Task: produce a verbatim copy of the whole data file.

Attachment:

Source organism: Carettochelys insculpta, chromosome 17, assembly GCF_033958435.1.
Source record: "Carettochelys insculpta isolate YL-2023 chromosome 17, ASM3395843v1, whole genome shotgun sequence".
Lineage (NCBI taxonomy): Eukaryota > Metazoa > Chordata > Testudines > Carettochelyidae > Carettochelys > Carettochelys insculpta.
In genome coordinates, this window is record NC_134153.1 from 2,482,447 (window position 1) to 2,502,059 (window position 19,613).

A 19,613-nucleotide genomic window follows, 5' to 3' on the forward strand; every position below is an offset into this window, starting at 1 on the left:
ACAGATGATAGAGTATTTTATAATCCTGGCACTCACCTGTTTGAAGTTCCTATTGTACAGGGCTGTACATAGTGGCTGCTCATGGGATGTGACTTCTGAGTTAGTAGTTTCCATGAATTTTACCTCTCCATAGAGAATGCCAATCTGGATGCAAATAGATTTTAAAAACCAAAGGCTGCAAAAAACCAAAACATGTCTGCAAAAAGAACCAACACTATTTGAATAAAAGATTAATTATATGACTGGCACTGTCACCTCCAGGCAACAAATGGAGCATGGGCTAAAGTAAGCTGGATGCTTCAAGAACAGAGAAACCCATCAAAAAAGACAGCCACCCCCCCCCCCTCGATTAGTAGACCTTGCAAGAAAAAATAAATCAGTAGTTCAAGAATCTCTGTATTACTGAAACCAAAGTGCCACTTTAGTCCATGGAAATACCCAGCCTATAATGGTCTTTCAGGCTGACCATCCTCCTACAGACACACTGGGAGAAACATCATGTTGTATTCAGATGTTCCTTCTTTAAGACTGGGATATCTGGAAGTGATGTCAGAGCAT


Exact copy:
Source organism: Carettochelys insculpta, chromosome 17, assembly GCF_033958435.1.
Source record: "Carettochelys insculpta isolate YL-2023 chromosome 17, ASM3395843v1, whole genome shotgun sequence".
Lineage (NCBI taxonomy): Eukaryota > Metazoa > Chordata > Testudines > Carettochelyidae > Carettochelys > Carettochelys insculpta.
In genome coordinates, this window is record NC_134153.1 from 2,482,447 (window position 1) to 2,502,059 (window position 19,613).

A 19,613-nucleotide genomic window follows, 5' to 3' on the forward strand; every position below is an offset into this window, starting at 1 on the left:
ACAGATGATAGAGTATTTTATAATCCTGGCACTCACCTGTTTGAAGTTCCTATTGTACAGGGCTGTACATAGTGGCTGCTCATGGGATGTGACTTCTGAGTTAGTAGTTTCCATGAATTTTACCTCTCCATAGAGAATGCCAATCTGGATGCAAATAGATTTTAAAAACCAAAGGCTGCAAAAAACCAAAACATGTCTGCAAAAAGAACCAACACTATTTGAATAAAAGATTAATTATATGACTGGCACTGTCACCTCCAGGCAACAAATGGAGCATGGGCTAAAGTAAGCTGGATGCTTCAAGAACAGAGAAACCCATCAAAAAAGACAGCCACCCCCCCCCCCTCGATTAGTAGACCTTGCAAGAAAAAATAAATCAGTAGTTCAAGAATCTCTGTATTACTGAAACCAAAGTGCCACTTTAGTCCATGGAAATACCCAGCCTATAATGGTCTTTCAGGCTGACCATCCTCCTACAGACACACTGGGAGAAACATCATGTTGTATTCAGATGTTCCTTCTTTAAGACTGGGATATCTGGAAGTGATGTCAGAGCAT